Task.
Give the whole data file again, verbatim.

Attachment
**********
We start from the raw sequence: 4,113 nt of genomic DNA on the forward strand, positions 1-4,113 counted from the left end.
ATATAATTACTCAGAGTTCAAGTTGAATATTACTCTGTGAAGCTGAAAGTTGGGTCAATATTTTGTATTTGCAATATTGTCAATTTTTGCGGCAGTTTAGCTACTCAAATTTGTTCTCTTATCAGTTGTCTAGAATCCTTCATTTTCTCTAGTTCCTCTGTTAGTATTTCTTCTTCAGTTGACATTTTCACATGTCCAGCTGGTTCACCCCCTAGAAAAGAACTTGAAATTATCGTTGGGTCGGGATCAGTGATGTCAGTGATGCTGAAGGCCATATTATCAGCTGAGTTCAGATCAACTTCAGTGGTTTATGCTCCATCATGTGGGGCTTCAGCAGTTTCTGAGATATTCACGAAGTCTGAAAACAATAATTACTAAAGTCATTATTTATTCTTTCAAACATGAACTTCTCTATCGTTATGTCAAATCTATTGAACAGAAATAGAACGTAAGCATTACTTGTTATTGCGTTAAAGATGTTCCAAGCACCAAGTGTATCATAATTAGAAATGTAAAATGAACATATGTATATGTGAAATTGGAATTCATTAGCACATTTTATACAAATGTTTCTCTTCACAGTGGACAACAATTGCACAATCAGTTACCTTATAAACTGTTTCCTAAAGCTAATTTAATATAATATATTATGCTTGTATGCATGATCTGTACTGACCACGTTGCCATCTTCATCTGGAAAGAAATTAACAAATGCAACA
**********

We start from the raw sequence: 4,113 nt of genomic DNA on the forward strand, positions 1-4,113 counted from the left end.
ATATAATTACTCAGAGTTCAAGTTGAATATTACTCTGTGAAGCTGAAAGTTGGGTCAATATTTTGTATTTGCAATATTGTCAATTTTTGCGGCAGTTTAGCTACTCAAATTTGTTCTCTTATCAGTTGTCTAGAATCCTTCATTTTCTCTAGTTCCTCTGTTAGTATTTCTTCTTCAGTTGACATTTTCACATGTCCAGCTGGTTCACCCCCTAGAAAAGAACTTGAAATTATCGTTGGGTCGGGATCAGTGATGTCAGTGATGCTGAAGGCCATATTATCAGCTGAGTTCAGATCAACTTCAGTGGTTTATGCTCCATCATGTGGGGCTTCAGCAGTTTCTGAGATATTCACGAAGTCTGAAAACAATAATTACTAAAGTCATTATTTATTCTTTCAAACATGAACTTCTCTATCGTTATGTCAAATCTATTGAACAGAAATAGAACGTAAGCATTACTTGTTATTGCGTTAAAGATGTTCCAAGCACCAAGTGTATCATAATTAGAAATGTAAAATGAACATATGTATATGTGAAATTGGAATTCATTAGCACATTTTATACAAATGTTTCTCTTCACAGTGGACAACAATTGCACAATCAGTTACCTTATAAACTGTTTCCTAAAGCTAATTTAATATAATATATTATGCTTGTATGCATGATCTGTACTGACCACGTTGCCATCTTCATCTGGAAAGAAATTAACAAATGCAACA